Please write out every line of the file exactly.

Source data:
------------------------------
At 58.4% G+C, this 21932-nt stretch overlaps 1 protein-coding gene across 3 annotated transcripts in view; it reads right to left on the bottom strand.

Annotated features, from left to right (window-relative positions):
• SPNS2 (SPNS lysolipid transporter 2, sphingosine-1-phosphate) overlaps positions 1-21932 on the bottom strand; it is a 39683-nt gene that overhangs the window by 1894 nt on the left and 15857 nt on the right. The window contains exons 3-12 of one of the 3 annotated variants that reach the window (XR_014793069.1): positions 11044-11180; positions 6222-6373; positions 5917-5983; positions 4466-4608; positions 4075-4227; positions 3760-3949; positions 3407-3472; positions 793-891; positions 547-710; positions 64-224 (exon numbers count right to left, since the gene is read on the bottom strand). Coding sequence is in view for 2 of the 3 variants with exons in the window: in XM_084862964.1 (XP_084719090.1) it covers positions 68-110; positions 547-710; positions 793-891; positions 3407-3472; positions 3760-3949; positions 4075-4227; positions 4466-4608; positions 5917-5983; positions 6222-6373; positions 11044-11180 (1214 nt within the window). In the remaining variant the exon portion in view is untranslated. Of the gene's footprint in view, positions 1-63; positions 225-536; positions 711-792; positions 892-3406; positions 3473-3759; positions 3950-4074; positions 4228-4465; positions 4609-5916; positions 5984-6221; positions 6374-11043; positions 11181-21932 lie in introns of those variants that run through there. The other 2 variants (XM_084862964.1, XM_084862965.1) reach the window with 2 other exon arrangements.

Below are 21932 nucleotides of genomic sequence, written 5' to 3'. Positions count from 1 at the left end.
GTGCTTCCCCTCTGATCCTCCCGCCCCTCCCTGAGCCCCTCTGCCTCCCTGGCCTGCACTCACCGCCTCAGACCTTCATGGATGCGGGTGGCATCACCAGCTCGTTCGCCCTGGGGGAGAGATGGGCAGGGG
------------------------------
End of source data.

At 58.4% G+C, this 21932-nt stretch overlaps 1 protein-coding gene across 3 annotated transcripts in view; it reads right to left on the bottom strand.

Annotated features, from left to right (window-relative positions):
• SPNS2 (SPNS lysolipid transporter 2, sphingosine-1-phosphate) overlaps positions 1-21932 on the bottom strand; it is a 39683-nt gene that overhangs the window by 1894 nt on the left and 15857 nt on the right. The window contains exons 3-12 of one of the 3 annotated variants that reach the window (XR_014793069.1): positions 11044-11180; positions 6222-6373; positions 5917-5983; positions 4466-4608; positions 4075-4227; positions 3760-3949; positions 3407-3472; positions 793-891; positions 547-710; positions 64-224 (exon numbers count right to left, since the gene is read on the bottom strand). Coding sequence is in view for 2 of the 3 variants with exons in the window: in XM_084862964.1 (XP_084719090.1) it covers positions 68-110; positions 547-710; positions 793-891; positions 3407-3472; positions 3760-3949; positions 4075-4227; positions 4466-4608; positions 5917-5983; positions 6222-6373; positions 11044-11180 (1214 nt within the window). In the remaining variant the exon portion in view is untranslated. Of the gene's footprint in view, positions 1-63; positions 225-536; positions 711-792; positions 892-3406; positions 3473-3759; positions 3950-4074; positions 4228-4465; positions 4609-5916; positions 5984-6221; positions 6374-11043; positions 11181-21932 lie in introns of those variants that run through there. The other 2 variants (XM_084862964.1, XM_084862965.1) reach the window with 2 other exon arrangements.

Below are 21932 nucleotides of genomic sequence, written 5' to 3'. Positions count from 1 at the left end.
GTGCTTCCCCTCTGATCCTCCCGCCCCTCCCTGAGCCCCTCTGCCTCCCTGGCCTGCACTCACCGCCTCAGACCTTCATGGATGCGGGTGGCATCACCAGCTCGTTCGCCCTGGGGGAGAGATGGGCAGGGG